With just two weeks before election day, laws in more than half of states mean that some people won’t be able to cast a ballot simply because they have a disability.
Constitutional provisions in about 30 states allow the right to vote to be denied to individuals with mental disabilities if a court has determined that they are “mentally incapacitated.” In some states, such a determination can be automatic if a person is found to need a guardian to handle money or make medical decisions, for example.
Supporters of the laws insist that they prevent fraud by ensuring that those with disabilities are not taken advantage of at the polls.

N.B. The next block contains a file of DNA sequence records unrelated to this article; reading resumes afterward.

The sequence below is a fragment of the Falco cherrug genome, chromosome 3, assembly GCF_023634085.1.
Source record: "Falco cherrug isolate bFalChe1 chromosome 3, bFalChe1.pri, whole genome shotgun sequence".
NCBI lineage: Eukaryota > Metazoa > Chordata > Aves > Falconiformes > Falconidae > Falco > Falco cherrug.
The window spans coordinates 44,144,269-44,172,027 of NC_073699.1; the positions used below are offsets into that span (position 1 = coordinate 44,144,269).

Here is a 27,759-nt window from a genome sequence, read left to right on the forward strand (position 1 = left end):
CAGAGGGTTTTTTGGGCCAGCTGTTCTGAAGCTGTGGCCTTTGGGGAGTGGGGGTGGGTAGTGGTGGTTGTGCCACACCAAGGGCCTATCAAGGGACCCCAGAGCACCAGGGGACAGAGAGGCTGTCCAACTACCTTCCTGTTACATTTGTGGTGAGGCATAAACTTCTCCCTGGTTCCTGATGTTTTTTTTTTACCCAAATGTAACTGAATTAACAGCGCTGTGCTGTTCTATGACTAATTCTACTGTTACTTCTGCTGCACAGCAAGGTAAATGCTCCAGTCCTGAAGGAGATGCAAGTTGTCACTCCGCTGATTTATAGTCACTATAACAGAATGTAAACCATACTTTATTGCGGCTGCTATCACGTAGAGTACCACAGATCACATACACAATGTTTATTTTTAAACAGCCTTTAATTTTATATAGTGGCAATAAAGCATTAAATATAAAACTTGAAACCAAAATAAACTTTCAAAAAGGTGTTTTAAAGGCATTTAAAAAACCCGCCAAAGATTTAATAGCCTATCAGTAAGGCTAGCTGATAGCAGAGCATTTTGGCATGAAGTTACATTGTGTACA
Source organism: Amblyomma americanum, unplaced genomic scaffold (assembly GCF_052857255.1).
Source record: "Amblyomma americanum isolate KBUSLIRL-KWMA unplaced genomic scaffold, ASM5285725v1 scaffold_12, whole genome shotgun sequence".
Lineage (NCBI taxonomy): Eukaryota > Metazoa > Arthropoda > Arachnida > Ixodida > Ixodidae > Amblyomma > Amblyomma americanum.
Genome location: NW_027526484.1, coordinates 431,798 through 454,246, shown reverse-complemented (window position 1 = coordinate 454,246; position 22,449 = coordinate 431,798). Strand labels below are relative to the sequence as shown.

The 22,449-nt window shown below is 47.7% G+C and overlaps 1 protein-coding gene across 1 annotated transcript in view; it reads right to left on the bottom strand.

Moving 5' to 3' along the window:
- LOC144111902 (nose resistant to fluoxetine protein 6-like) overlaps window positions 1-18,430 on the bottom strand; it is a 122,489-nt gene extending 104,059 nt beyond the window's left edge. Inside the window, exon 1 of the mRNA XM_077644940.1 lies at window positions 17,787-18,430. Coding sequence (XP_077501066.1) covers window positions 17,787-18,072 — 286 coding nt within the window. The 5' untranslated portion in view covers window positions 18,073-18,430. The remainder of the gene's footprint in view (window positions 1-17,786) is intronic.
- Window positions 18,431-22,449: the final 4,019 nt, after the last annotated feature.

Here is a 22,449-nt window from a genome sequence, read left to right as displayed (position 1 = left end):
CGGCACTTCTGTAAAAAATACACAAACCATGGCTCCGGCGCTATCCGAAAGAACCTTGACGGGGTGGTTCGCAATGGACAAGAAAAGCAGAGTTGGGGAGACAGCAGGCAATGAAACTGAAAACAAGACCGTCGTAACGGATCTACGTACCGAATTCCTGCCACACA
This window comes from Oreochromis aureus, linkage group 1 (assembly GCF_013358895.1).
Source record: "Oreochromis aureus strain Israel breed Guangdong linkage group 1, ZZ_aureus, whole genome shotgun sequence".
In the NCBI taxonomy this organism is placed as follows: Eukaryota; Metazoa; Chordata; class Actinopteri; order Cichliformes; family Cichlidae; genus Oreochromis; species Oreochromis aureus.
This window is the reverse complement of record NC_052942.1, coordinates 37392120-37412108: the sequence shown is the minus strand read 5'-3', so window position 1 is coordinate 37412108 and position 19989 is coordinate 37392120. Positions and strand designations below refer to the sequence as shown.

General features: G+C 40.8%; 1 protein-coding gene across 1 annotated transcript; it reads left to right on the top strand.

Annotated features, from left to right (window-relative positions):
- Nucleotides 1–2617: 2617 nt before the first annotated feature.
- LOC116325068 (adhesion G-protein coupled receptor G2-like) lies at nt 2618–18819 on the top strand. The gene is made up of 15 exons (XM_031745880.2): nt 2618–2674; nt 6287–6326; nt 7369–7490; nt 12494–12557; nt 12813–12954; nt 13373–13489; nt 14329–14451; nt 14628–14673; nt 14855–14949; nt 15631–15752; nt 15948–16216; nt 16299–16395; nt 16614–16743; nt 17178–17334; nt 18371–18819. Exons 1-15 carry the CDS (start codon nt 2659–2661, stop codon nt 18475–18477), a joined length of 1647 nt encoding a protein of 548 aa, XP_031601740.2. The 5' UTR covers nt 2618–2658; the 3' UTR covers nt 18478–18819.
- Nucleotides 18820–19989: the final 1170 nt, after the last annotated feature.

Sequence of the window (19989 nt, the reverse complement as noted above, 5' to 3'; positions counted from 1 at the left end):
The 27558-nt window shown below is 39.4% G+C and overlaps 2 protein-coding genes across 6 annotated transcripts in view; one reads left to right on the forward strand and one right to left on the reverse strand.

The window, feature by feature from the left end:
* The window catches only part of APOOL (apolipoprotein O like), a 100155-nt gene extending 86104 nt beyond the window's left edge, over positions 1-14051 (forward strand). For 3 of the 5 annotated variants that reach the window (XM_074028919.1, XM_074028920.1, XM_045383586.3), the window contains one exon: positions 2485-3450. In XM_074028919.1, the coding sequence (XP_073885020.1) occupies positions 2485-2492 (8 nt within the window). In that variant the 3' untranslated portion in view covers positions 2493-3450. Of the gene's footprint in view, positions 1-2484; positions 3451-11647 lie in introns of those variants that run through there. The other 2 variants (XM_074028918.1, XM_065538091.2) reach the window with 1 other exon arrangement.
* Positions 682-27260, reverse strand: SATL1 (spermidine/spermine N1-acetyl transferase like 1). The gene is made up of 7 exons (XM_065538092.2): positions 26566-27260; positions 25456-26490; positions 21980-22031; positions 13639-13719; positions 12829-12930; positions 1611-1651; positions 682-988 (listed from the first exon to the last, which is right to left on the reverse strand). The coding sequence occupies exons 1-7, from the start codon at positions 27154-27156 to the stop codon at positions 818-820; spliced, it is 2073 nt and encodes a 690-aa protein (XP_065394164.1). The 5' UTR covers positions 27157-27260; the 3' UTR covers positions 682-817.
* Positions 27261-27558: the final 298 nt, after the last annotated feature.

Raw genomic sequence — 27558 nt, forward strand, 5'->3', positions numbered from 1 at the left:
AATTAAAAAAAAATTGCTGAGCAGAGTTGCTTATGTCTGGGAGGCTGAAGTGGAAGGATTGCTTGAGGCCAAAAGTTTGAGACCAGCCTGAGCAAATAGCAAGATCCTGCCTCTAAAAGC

However, disability advocates say that allowing voting rights to be taken away from people on the basis of their disability is outdated, reminiscent of the days when institutionalization was the norm.
“The stereotype is that a person with a mental disability can’t express a preference, and is more susceptible than other people to have some undue influence from someone else,” one advocate told The Atlantic, insisting that there’s no data to suggest that’s the case. To read more click here.